It seems clear that for the accessory who aids one who has committed a robbery to evade arrest, or trial, the punishment is five years. This is true without regard to whether the principal is charged as a subsequent offender or not.

It is equally clear that if the principal has not been tried five years is the minimum punishment "to which the principal would be liable" under an indictment charging the primary offense of robbery, though prior convictions are alleged to enhance the punishment to life imprisonment.

The state is therefore relegated to the position that a life term for relator is proper because at the trial of the principal Powers, the jury not only found him guilty of robbery but further found that he had been twice previously convicted of a felony less than capital, and the aid and concealment was thereafter extended.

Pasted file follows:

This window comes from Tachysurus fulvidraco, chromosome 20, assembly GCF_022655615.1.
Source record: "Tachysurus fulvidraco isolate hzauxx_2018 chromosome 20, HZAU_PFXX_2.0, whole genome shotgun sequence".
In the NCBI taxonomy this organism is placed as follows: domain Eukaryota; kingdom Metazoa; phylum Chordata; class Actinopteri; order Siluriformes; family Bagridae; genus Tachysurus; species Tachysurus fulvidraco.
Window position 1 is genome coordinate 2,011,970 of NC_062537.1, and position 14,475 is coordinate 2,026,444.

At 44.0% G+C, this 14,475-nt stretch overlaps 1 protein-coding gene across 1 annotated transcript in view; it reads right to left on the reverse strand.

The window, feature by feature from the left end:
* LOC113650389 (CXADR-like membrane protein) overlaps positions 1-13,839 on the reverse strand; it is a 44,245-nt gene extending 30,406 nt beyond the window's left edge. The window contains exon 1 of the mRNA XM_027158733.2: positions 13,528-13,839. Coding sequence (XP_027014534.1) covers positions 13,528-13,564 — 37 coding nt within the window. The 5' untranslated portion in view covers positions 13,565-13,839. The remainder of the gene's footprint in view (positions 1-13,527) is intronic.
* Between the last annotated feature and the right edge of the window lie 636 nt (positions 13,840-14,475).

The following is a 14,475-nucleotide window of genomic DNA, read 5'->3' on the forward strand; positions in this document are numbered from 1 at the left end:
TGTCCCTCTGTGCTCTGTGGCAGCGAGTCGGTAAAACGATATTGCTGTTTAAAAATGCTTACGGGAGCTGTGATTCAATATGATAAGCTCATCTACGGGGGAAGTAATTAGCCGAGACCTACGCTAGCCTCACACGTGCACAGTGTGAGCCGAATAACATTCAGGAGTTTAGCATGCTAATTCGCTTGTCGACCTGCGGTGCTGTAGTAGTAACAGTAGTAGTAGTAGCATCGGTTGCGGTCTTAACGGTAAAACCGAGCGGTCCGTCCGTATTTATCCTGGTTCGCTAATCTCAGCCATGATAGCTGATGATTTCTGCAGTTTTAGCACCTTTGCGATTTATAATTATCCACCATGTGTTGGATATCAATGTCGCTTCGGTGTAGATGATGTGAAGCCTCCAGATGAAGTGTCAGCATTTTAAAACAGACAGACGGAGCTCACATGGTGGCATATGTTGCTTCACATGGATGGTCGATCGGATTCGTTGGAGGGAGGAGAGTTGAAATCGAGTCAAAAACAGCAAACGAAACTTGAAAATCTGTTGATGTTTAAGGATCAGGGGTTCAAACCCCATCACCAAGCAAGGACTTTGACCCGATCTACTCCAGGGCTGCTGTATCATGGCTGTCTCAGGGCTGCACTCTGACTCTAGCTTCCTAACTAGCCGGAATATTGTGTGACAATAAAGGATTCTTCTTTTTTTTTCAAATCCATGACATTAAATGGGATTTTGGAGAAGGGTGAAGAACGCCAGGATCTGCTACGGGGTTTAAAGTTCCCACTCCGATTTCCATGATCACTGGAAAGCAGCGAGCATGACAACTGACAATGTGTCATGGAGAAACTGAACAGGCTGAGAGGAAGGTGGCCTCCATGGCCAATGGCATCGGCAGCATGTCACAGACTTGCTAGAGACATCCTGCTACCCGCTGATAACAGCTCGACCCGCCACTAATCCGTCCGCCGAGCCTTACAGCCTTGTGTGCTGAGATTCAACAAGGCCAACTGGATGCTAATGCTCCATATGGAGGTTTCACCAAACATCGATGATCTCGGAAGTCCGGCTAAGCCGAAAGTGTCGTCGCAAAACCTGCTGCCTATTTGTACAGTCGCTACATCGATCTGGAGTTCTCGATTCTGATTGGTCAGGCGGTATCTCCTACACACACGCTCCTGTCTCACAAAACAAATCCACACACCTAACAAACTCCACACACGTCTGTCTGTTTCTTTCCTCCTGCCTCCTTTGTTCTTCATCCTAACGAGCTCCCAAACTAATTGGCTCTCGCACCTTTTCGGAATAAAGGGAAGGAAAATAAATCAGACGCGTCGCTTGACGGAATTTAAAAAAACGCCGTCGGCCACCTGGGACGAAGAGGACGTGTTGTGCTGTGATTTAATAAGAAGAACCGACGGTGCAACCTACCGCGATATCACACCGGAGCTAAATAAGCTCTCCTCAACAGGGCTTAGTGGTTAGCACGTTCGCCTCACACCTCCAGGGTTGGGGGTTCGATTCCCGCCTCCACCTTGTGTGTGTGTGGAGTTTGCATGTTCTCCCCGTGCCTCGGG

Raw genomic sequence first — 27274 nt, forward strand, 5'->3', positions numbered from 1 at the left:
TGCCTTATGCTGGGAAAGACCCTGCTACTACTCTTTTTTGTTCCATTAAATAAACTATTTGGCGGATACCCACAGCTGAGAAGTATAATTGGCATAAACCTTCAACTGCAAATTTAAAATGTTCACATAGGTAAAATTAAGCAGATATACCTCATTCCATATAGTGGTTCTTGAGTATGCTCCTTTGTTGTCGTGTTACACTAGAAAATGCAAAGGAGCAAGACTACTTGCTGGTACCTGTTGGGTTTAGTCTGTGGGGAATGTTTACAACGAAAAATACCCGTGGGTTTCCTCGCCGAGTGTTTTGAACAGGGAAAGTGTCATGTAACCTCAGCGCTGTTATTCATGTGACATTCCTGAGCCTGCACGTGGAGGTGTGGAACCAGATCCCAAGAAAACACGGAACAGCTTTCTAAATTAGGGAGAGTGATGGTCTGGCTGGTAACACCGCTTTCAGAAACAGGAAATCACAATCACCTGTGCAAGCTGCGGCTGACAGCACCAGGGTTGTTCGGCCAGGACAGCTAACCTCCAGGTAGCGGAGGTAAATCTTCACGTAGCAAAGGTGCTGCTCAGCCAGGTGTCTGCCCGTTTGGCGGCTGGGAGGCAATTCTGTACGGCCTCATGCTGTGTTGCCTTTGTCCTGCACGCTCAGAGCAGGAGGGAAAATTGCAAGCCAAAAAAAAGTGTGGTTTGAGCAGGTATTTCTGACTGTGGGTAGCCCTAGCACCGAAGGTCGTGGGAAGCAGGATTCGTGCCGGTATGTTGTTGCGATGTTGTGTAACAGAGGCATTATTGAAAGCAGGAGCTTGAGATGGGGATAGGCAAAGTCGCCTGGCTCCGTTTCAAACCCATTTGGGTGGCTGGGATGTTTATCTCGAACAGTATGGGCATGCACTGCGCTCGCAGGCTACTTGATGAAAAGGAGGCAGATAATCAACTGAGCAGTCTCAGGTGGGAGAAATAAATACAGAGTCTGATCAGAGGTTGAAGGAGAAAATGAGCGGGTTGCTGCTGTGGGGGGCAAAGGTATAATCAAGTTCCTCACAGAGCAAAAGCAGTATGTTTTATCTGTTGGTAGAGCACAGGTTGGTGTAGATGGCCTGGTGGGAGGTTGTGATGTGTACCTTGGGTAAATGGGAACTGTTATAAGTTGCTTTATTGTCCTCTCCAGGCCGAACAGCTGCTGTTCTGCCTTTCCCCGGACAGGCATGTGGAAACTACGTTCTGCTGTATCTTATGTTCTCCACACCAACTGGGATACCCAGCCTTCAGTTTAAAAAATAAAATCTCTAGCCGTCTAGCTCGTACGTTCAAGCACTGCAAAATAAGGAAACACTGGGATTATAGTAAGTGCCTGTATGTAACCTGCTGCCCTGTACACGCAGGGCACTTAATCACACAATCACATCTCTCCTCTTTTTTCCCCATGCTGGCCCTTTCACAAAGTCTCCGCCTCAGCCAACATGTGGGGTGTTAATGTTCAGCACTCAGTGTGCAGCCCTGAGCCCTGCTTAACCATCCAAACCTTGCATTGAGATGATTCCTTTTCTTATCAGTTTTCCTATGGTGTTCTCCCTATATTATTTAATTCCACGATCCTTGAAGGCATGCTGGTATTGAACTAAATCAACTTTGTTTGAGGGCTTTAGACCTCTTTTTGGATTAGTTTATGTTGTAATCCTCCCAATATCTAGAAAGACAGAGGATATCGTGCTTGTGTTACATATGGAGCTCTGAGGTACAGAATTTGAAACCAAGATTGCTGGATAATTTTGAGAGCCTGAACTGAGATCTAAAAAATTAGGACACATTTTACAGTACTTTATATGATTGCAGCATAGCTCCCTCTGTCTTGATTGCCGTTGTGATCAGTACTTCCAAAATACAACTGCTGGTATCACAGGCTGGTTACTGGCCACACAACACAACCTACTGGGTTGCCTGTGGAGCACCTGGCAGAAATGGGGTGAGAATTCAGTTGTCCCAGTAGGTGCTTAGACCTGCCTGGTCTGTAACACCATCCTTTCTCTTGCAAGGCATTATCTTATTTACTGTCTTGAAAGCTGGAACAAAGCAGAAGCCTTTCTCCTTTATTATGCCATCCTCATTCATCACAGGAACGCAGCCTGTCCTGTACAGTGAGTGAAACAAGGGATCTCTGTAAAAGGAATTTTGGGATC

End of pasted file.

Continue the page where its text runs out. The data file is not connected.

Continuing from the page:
To agree with this contention would be to say (1) that the punishment for being an accessory may depend upon the punishment actually assessed against the principal, though Art. 79 P.C., provides that it shall be the lowest "to which the principal would be liable"; (2) that the accessory's punishment may in effect be enhanced because of previous convictions against the principal; (3) that the punishment of the accessory who aids the offender after his conviction may be different from that assessed against the accessory who conceals and gives aid in order that the offender may evade arrest or trial.

We do not agree that the statutes may be so construed.